6) Beside the church is the top end of Place Pélissière, an attractive space created by the demolition of old (slum?) houses, now descending in terraces planted with shrubs and flowers. Here are many café/bars and restaurants open only in tourist season. To the right is the Costi Museum housed in a building with walls constructed of tiny hand-made bricks. Pass a fountain, then one of the seven former town water mills, with water still surging below. Carry on to the Place Dr. A. Cayla (again). In front of you you see a Protestant temple.

7) To the right is probably the prettiest part of the old town, Place de la Mirpe. A statue of Cyrano de Bergerac (who had little, if anything, to do with the town) looks over an array of small, all different, ancient houses which, collectively, form a stunning picture. At the far end, in a most beautiful building, the Town Museum of Bergerac has distinct sections, including barrel making and river boats. Just behind it, towards the river, there is an open air exhibit about the town water mills.

8) Return to the Place Dr. A. Cayla. Occupying the area on the right, besides the church and between the Place and the riverside, is the large Cloître des Récollets, a former monastery built in stages between the 12th and 17th centuries. Through the glass doors is a lovely, galleried court yard, a ready-made set for many an opera. The building also has a vaulted wine cellar and a magnificent great hall on the first floor. This is the home of the Bergerac Wine Society, an ancient body which oversees the activity of this great wine producing region, and houses the wine testing laboratory. At different times, parts of this building are open to visitors.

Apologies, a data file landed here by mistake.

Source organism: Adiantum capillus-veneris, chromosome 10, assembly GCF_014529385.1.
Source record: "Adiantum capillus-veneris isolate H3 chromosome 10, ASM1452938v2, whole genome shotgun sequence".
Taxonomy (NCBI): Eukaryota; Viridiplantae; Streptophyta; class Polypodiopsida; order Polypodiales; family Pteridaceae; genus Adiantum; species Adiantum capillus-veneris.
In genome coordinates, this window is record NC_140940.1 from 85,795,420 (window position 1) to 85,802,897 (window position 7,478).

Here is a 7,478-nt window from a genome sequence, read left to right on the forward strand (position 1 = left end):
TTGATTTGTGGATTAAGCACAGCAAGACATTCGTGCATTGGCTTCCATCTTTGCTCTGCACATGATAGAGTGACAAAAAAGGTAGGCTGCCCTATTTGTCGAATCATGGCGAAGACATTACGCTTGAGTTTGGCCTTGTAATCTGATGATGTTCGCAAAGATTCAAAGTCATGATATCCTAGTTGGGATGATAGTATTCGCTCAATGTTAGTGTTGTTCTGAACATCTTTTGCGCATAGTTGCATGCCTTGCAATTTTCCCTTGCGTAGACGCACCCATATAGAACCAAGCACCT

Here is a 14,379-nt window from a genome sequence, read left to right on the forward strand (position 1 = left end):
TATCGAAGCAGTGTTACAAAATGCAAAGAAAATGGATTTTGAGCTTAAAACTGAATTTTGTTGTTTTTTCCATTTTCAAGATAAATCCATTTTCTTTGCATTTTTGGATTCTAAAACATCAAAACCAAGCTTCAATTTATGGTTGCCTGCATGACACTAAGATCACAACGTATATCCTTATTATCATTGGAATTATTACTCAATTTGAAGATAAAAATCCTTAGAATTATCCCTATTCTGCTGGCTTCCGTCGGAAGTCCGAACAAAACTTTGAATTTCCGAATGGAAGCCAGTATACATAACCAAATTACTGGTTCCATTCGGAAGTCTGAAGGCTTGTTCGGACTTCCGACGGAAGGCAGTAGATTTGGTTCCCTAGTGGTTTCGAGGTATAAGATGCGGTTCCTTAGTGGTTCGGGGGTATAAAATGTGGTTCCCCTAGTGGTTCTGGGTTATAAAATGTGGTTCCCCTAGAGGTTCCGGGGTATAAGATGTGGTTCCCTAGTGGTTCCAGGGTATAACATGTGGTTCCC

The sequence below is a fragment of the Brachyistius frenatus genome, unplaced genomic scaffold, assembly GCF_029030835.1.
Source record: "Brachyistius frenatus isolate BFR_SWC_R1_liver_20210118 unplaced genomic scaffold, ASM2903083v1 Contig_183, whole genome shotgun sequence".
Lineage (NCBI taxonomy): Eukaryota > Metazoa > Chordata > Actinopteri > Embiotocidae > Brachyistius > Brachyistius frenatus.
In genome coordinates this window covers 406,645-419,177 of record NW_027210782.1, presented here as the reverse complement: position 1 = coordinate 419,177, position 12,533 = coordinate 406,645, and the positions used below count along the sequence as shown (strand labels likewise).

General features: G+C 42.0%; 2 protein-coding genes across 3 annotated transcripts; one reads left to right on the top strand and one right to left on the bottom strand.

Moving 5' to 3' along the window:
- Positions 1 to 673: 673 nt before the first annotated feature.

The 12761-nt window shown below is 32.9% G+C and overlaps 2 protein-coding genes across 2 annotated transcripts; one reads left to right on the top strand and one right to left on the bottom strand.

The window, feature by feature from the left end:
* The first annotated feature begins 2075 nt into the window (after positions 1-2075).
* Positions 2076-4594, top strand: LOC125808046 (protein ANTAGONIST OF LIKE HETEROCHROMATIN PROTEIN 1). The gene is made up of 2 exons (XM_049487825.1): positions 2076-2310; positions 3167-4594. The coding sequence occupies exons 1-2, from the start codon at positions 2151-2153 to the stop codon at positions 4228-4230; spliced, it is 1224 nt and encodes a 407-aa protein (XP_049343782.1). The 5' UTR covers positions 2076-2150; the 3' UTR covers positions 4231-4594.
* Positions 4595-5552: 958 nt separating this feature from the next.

9) Continue down the Rue du Pont to the quay, where boat trips are available in season. On the right, at the bottom of the street is an unusual flood level gauge. Some power of imagination is needed to envisage the busy port activity which was for centuries a most important part of Bergerac life. Wine shipments to Britain, via Bordeaux, (Bristol was a major destination) were recorded as long ago as the 13th century. For end of walk refreshment, there are some inviting café/bars along the Quay. Otherwise, turn left to return past the end of the bridge to the Rue Albert Garrigat car parking.

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Disclaimer: This route was correct at time of writing. However, alterations can happen if development or boundary changes occur, and there is no guarantee of permanent access. These walks have been published for use by site visitors on the understanding that neither HPB Management Limited nor any other person connected with Holiday Property Bond is responsible for the safety or wellbeing of those following the routes as described. It is walkers' own responsibility to be adequately prepared and equipped for the ‎level of walk and the weather conditions and to assess the safety and accessibility of the walk.